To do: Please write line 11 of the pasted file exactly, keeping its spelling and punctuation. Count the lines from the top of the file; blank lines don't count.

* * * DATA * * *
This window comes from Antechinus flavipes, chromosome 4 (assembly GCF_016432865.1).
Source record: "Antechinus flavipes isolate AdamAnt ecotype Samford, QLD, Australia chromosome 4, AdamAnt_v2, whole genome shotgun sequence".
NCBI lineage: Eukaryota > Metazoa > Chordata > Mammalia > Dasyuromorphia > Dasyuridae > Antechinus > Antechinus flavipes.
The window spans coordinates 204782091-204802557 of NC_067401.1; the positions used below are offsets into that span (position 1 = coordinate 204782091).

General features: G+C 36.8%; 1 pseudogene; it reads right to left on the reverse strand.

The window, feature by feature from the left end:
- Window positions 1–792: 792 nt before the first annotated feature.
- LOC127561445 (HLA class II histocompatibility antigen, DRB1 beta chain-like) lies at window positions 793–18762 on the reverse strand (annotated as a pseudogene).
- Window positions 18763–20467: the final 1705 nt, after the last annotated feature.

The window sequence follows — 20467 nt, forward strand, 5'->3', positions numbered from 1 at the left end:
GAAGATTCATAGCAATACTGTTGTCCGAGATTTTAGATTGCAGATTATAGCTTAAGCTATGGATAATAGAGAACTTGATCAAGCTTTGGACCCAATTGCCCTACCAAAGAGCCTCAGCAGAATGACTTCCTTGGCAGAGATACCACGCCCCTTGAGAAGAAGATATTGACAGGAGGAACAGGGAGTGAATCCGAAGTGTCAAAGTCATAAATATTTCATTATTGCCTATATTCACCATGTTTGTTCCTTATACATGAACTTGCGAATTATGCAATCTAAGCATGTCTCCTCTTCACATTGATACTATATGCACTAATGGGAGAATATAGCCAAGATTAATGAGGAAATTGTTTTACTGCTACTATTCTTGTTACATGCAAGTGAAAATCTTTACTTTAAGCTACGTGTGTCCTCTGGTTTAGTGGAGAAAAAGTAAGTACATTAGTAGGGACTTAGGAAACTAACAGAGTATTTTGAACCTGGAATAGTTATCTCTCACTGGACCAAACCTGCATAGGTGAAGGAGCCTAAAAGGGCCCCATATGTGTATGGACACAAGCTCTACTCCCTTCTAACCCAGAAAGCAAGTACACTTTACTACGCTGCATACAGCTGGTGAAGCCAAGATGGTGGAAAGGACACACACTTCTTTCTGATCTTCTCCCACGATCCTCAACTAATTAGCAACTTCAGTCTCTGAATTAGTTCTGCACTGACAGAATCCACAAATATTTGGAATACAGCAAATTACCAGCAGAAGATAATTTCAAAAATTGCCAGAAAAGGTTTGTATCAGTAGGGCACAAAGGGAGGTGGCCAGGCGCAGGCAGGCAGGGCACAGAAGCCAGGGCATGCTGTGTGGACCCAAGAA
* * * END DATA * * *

GAAGATTCATAGCAATACTGTTGTCCGAGATTTTAGATTGCAGATTATAGCTTAAGCTATGGATAATAGAGAACTTGATCAAGCTTTGGACCCAATTGCCCTACCAAAGAGCCTCAGCAGAATGACTTCCTTGGCAGAGATACCACGCCCCTTGAGAAGAAGATATTGACAGGAGGAACAGGGAGTGAATCCGAAGTGTCAAAGTCATAAATATTTCATTATTGCCTATATTCACCATGTTTGTTCCTTATACATGAACTTGCGAATTATGCAATCTAAGCATGTCTCCTCTTCACATTGATACTATATGCACTAATGGGAGAATATAGCCAAGATTAATGAGGAAATTGTTTTACTGCTACTATTCTTGTTACATGCAAGTGAAAATCTTTACTTTAAGCTACGTGTGTCCTCTGGTTTAGTGGAGAAAAAGTAAGTACATTAGTAGGGACTTAGGAAACTAACAGAGTATTTTGAACCTGGAATAGTTATCTCTCACTGGACCAAACCTGCATAGGTGAAGGAGCCTAAAAGGGCCCCATATGTGTATGGACACAAGCTCTACTCCCTTCTAACCCAGAAAGCAAGTACACTTTACTACGCTGCATACAGCTGGTGAAGCCAAGATGGTGGAAAGGACACACACTTCTTTCTGATCTTCTCCCACGATCCTCAACTAATTAGCAACTTCAGTCTCTGAATTAGTTCTGCACTGACAGAATCCACAAATATTTGGAATACAGCAAATTACCAGCAGAAGATAATTTCAAAAATTGCCAGAAAAGGTTTGTATCAGTAGGGCACAAAGGGAGGTGGCCAGGCGCAGGCAGGCAGGGCACAGAAGCCAGGGCATGCTGTGTGGACCCAAGAA